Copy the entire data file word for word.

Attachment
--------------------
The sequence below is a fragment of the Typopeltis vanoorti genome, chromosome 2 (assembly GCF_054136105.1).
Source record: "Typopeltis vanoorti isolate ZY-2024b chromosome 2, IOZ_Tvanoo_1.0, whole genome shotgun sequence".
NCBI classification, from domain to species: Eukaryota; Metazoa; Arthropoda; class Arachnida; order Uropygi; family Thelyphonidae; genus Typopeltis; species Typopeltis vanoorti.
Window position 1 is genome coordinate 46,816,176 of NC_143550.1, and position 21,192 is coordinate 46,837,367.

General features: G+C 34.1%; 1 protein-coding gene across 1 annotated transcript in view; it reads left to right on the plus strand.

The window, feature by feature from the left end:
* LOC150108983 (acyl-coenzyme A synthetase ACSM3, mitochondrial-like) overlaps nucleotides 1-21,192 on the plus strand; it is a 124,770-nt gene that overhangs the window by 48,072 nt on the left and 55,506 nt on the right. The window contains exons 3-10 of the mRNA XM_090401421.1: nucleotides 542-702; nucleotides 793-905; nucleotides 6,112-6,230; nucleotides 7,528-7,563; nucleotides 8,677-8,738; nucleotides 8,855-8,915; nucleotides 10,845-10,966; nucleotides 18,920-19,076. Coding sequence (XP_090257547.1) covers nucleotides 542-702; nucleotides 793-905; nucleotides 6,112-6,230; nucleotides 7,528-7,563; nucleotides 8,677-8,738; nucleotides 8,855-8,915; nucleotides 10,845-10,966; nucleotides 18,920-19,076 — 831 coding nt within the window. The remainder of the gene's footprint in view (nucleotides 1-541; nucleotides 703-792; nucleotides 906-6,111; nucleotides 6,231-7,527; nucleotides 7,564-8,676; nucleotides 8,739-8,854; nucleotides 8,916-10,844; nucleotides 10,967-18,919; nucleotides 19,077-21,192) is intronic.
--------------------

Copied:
The sequence below is a fragment of the Typopeltis vanoorti genome, chromosome 2 (assembly GCF_054136105.1).
Source record: "Typopeltis vanoorti isolate ZY-2024b chromosome 2, IOZ_Tvanoo_1.0, whole genome shotgun sequence".
NCBI classification, from domain to species: Eukaryota; Metazoa; Arthropoda; class Arachnida; order Uropygi; family Thelyphonidae; genus Typopeltis; species Typopeltis vanoorti.
Window position 1 is genome coordinate 46,816,176 of NC_143550.1, and position 21,192 is coordinate 46,837,367.

General features: G+C 34.1%; 1 protein-coding gene across 1 annotated transcript in view; it reads left to right on the plus strand.

The window, feature by feature from the left end:
* LOC150108983 (acyl-coenzyme A synthetase ACSM3, mitochondrial-like) overlaps nucleotides 1-21,192 on the plus strand; it is a 124,770-nt gene that overhangs the window by 48,072 nt on the left and 55,506 nt on the right. The window contains exons 3-10 of the mRNA XM_090401421.1: nucleotides 542-702; nucleotides 793-905; nucleotides 6,112-6,230; nucleotides 7,528-7,563; nucleotides 8,677-8,738; nucleotides 8,855-8,915; nucleotides 10,845-10,966; nucleotides 18,920-19,076. Coding sequence (XP_090257547.1) covers nucleotides 542-702; nucleotides 793-905; nucleotides 6,112-6,230; nucleotides 7,528-7,563; nucleotides 8,677-8,738; nucleotides 8,855-8,915; nucleotides 10,845-10,966; nucleotides 18,920-19,076 — 831 coding nt within the window. The remainder of the gene's footprint in view (nucleotides 1-541; nucleotides 703-792; nucleotides 906-6,111; nucleotides 6,231-7,527; nucleotides 7,564-8,676; nucleotides 8,739-8,854; nucleotides 8,916-10,844; nucleotides 10,967-18,919; nucleotides 19,077-21,192) is intronic.